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The moose being by nature a creature of simple tastes, this diet problem would seem to be equally simple. A cobalt derivative did restore the sanity of some moose but failed with others. After a year experimenting with diets and studying the plants on which moose browse?a job complicated considerably by the fact that the crazy moose are now eating almost everything?the biologists still don't know what makes the moose mad. And it may be years before they find out.
This method of probing into the disordered life and diet of the moose to cure its madness seems, at least to the nonscientific mind, a trifle crude. It suggests that scientists, perhaps isolated too often on their own peninsulas, are as prone to confusion in a crisis as any moose. In laboratories, all manner of beasts have been starved and fed all manner of things for the general benefit of humankind. In this outrageously complex age, the human mind is as sound as a dollar?well, sounder anyway than the shattered mind of the Nova Scotian moose. We have daily pressures that would kill a moose, but we are eating well and can stand them.
The proper direction should be clear to any scientist. Go not only among the moose, but also look around at human plenty. Note the vitamins and minerals consumed. Find out what it is?riboflavin, protein enrichment, yoghurt, or sugar-coated Corn Pops?that has kept us steady under pressure. Go then and try likewise on the moose. And go before it is too late. Go to it before this craze spreads through the north woods and all the moose are mad, all harking to the shrill, eerie wailing of an inner world and deaf to the provocative bellow of the hunter's moose call.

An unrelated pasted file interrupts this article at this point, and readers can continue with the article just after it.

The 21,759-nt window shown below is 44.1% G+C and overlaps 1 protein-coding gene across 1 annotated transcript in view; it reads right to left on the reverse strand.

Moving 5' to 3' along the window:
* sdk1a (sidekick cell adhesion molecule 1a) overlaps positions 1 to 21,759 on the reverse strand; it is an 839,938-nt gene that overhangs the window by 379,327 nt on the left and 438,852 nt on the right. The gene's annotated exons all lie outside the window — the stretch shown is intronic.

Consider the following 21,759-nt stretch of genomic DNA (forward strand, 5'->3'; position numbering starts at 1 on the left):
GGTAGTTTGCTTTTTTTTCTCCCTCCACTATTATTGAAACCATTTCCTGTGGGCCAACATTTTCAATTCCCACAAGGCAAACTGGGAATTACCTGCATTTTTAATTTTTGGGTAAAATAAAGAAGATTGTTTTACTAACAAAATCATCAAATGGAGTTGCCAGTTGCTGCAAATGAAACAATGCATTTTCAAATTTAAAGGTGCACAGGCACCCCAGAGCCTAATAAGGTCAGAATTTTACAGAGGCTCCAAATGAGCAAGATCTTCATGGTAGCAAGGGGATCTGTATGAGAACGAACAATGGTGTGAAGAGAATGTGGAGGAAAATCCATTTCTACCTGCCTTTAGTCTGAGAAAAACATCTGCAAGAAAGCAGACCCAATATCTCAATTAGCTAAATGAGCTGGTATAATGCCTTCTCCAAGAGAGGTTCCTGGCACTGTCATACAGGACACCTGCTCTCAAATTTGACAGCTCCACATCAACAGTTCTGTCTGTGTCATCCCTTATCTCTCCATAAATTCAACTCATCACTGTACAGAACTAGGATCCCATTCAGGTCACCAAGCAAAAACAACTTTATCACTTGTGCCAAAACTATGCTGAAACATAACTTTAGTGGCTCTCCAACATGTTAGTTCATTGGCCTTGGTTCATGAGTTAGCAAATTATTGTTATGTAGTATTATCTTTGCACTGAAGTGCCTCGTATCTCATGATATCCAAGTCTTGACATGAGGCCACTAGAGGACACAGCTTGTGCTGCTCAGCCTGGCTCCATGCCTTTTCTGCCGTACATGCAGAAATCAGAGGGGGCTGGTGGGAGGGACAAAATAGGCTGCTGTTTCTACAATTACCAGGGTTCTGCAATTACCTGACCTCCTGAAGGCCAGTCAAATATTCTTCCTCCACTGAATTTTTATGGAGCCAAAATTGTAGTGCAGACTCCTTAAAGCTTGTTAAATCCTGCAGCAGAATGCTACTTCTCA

Spares to Spare
Donald Healey, the British designer-driver who set a sports-car record of 192.62 mph at Bonneville Flats last August in his Austin-Healey 100, entered two versions of the newer 100-S in Mexico's fifth annual Pan-American road race, and for each car he provided 35 spare tires.
"Tires are the main problem," he explained before the race. "It's necessary to have various thicknesses of rubber?a nine-millimeter thickness for speeds up to 120 mph, over mountains and curving roads, a four-millimeter thickness up to 150 for the straights, and then a two-millimeter thickness for the last dash into Juarez."
The tires were cached in advance at dumps along the 1,912-mile course. First tire change was planned for a point only 180 miles from the start in tropical Tuxtla Gutierrez. Not only tires but air pressures and gear ratios were changeable. Healey planned to use 35-pound tire pressures over the mountains, 50 pounds on the straightaways. He would change gear ratios en route, too, using a 2.9-to-one ratio for speeds up to 135 mph and 2.7-to-one where conditions warranted any sustained speed over that.
Well aware that road racing is a dangerous sport?three drivers and six spectators were killed in last year's Pan-American?Sir Donald was taking safety precautions. A thin-lipped, bright-eyed man who looks as if bucket seats were designed for his compact build, he planned to alternate at the wheel with Driver Lance Macklin in one of the Austin-Healeys.
"But we won't ride together," he said. "I think it's dangerous."
He explained that it takes some miles for a driver, like a baseball pitcher, to "warm up" to a point where he can take corners with the speed needed to win races. The danger comes when the driver's alternate takes over and, tempted by the competitive instinct of racing men, tries dangerous cornering before he is ready for it simply because he has been sitting for miles alongside a man who was doing the same thing after adequate preparation.